Invisalign aligners are thin and for most, very easy to become accustomed to. Since the aligners do occupy a small amount of space in your mouth, a small percentage of people develop a minor lisp that typically passes within a few hours or days as they adjust.
Plan to remove your aligners anytime you eat or drink anything other than water. This is to prevent sugars or other food particles from becoming trapped between the aligner and your teeth, which could lead to cavities, gum concerns, or bad breath.
Why Are There Foods
You Should Eat and Avoid With Braces?
Hard or sticky foods can damage your braces by breaking brackets or bending wires. To minimize discomfort and repair appointments from broken brackets and wires, simply follow the guidelines below.
- Grains – pasta, oatmeal, rice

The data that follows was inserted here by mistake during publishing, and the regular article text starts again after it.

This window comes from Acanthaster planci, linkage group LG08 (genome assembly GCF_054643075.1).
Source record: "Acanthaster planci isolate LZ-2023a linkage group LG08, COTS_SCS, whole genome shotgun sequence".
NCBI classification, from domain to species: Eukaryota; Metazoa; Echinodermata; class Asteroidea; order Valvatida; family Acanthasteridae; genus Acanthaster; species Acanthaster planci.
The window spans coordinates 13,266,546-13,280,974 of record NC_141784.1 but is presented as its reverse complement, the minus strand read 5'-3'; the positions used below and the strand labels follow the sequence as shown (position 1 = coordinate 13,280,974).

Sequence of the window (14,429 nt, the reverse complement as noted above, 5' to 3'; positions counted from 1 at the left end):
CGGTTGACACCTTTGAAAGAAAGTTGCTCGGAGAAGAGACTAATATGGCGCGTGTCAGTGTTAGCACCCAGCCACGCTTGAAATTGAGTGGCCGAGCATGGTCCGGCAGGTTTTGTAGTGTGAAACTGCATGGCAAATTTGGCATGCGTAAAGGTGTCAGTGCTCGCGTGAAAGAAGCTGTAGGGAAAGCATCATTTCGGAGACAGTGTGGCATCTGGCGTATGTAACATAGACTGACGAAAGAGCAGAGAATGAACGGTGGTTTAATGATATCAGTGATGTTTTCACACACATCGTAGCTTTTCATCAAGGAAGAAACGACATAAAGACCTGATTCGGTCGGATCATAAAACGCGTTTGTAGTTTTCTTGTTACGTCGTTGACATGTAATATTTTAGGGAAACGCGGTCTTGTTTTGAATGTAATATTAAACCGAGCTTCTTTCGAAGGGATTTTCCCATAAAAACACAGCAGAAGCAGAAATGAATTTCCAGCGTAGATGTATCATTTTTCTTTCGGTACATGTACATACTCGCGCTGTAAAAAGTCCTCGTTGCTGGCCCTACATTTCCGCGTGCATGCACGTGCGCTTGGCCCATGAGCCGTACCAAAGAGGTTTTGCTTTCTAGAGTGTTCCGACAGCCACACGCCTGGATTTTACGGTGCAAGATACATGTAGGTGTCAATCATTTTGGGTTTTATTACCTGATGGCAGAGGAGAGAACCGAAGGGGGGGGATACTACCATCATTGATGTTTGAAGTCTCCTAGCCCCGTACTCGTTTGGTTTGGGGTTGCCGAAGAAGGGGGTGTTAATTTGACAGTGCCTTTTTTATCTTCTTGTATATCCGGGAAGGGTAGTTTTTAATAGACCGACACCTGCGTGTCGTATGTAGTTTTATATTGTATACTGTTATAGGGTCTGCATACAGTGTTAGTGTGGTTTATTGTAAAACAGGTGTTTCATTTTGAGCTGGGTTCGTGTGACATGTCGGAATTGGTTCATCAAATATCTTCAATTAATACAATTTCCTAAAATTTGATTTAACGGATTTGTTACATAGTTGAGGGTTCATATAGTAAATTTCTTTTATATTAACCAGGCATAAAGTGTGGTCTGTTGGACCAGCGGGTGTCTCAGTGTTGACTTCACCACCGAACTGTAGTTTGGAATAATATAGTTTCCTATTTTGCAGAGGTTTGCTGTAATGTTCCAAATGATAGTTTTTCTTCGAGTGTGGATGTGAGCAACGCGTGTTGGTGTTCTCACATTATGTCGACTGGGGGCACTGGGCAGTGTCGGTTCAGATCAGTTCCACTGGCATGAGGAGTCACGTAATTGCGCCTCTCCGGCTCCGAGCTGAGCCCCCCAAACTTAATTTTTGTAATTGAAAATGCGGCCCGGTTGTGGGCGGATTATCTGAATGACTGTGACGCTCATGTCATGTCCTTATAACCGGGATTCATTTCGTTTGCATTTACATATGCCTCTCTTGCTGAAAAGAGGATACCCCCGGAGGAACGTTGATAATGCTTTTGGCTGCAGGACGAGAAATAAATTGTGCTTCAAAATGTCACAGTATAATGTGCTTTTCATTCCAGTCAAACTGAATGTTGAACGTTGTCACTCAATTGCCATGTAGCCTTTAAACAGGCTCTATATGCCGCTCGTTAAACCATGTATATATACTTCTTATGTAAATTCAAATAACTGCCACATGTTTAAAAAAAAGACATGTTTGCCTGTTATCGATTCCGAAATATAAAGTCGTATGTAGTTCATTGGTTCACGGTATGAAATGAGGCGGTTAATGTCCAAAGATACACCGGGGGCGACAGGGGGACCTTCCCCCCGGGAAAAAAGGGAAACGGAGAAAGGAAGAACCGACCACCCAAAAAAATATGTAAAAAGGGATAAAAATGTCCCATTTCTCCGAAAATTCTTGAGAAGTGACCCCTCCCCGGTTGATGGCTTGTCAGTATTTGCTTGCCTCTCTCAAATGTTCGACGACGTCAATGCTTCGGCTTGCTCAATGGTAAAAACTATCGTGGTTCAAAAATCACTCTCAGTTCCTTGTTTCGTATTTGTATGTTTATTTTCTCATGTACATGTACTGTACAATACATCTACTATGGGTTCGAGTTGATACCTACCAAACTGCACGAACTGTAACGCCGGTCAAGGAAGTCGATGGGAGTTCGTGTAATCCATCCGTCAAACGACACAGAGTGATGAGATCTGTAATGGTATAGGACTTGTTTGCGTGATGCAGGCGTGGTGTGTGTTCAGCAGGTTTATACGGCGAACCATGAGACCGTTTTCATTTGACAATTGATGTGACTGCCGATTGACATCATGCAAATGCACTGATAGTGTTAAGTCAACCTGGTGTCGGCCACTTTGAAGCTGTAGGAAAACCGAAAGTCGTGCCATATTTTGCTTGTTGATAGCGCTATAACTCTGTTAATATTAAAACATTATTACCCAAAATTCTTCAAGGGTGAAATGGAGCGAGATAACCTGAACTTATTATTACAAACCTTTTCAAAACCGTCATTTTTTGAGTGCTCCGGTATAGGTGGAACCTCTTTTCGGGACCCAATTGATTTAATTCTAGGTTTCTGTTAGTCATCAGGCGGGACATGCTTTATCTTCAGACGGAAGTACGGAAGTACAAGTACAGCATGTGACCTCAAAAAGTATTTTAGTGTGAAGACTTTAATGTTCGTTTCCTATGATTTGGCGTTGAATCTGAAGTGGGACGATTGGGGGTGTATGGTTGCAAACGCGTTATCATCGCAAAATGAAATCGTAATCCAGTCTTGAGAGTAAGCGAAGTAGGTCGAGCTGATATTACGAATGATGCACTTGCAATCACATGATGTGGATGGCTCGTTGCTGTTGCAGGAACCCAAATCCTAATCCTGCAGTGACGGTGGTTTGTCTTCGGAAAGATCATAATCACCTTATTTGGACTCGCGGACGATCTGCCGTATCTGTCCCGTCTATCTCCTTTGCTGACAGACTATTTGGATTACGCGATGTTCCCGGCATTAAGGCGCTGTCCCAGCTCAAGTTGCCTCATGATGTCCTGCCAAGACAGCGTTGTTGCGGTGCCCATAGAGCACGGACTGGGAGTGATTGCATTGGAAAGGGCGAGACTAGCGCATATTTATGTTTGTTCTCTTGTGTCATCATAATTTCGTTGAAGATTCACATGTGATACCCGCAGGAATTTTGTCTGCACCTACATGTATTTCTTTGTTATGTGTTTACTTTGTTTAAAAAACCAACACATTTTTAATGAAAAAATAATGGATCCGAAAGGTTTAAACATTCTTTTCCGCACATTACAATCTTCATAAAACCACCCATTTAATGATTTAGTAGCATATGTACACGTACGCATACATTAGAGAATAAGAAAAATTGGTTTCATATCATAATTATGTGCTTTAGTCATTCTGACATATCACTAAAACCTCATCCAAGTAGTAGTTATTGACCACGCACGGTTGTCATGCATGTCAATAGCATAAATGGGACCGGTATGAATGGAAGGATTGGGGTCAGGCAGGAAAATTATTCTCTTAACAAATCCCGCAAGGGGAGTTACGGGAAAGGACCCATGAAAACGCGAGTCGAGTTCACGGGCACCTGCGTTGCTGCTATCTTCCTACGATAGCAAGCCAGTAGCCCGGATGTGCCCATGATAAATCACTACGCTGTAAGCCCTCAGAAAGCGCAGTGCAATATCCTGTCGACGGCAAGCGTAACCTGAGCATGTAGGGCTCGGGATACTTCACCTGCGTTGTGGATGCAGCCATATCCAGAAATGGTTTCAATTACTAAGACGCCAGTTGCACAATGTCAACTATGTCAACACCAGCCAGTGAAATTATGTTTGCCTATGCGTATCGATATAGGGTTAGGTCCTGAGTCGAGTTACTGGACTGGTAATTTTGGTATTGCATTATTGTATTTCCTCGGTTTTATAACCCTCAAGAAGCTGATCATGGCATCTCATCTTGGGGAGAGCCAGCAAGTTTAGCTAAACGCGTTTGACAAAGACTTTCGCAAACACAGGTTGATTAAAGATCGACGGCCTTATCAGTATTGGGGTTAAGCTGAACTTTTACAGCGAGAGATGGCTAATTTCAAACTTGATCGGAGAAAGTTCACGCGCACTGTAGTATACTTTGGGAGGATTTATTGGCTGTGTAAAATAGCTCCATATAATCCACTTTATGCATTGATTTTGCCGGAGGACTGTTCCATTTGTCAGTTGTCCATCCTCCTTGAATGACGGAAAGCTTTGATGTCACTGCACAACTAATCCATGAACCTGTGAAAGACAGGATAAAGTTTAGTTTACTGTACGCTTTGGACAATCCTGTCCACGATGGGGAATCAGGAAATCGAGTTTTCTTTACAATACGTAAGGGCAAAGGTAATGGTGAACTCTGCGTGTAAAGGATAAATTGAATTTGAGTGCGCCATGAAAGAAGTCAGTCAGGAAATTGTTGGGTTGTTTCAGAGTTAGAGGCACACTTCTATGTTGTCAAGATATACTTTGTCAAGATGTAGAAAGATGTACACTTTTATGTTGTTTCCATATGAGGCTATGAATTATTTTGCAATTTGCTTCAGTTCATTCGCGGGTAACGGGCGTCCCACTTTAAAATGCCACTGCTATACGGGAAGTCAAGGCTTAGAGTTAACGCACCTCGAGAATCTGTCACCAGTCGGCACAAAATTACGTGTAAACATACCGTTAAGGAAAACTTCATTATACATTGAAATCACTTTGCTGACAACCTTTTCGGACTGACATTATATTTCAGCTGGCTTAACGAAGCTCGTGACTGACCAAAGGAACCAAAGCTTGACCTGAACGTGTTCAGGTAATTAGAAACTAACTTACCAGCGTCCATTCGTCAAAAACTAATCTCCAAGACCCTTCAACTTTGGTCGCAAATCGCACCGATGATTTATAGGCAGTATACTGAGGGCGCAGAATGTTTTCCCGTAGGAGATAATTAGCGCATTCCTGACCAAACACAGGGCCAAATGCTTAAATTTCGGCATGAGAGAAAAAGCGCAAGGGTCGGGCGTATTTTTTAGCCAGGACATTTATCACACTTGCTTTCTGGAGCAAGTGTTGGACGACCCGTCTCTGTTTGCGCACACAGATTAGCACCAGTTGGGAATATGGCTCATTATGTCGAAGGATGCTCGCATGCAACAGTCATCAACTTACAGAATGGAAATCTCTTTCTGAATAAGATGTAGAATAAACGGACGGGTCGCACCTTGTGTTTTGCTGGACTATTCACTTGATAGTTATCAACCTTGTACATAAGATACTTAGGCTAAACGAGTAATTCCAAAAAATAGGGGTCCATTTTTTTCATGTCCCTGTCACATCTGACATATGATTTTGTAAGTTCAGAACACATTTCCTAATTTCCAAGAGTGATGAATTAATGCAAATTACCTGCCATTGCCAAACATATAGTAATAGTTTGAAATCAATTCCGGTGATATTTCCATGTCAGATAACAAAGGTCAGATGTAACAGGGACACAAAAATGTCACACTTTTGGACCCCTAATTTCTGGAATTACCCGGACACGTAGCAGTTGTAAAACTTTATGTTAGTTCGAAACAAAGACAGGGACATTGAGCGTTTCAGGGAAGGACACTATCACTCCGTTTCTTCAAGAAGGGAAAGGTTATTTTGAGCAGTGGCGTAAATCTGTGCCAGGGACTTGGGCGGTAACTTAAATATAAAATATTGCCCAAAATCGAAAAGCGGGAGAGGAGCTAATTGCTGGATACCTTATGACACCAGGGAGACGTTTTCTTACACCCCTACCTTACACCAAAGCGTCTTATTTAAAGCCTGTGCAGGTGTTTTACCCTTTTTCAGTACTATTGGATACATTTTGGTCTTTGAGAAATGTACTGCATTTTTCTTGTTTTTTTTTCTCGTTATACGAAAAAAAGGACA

- Dairy – soft cheese, yogurt, milk-based drinks
- Soups & Chili
- Soft Breads – tortillas, pancakes, muffins without nuts
- Proteins – soft chicken, seafood, lunch meat, fish, meat off the bone, beans, eggs
- Soft Fruits – bananas, berries, applesauce, smoothies, and citrus fruits – tangelos!
- Soft Vegetables – mashed potatoes, tomatoes, steamed veggies
- Treats – (in moderation) Jell-O, milkshakes, ice cream, pudding
- Hard Foods – nuts, ice, popcorn (those kernels!), hard candy
- Chewy Foods – beef jerky, pizza crusts, French breads, Starburst, toffee, Skittles, bagels
- Sticky Foods – gummy candies, caramel candies, bubble gum
- Foods that Require Biting Into – corn on the cob, uncut apples, carrots
- Eat Less (be sure to brush after!) – soda, sugary drinks, sugary foods
- Do Not – chew on fingernails, pencils, pens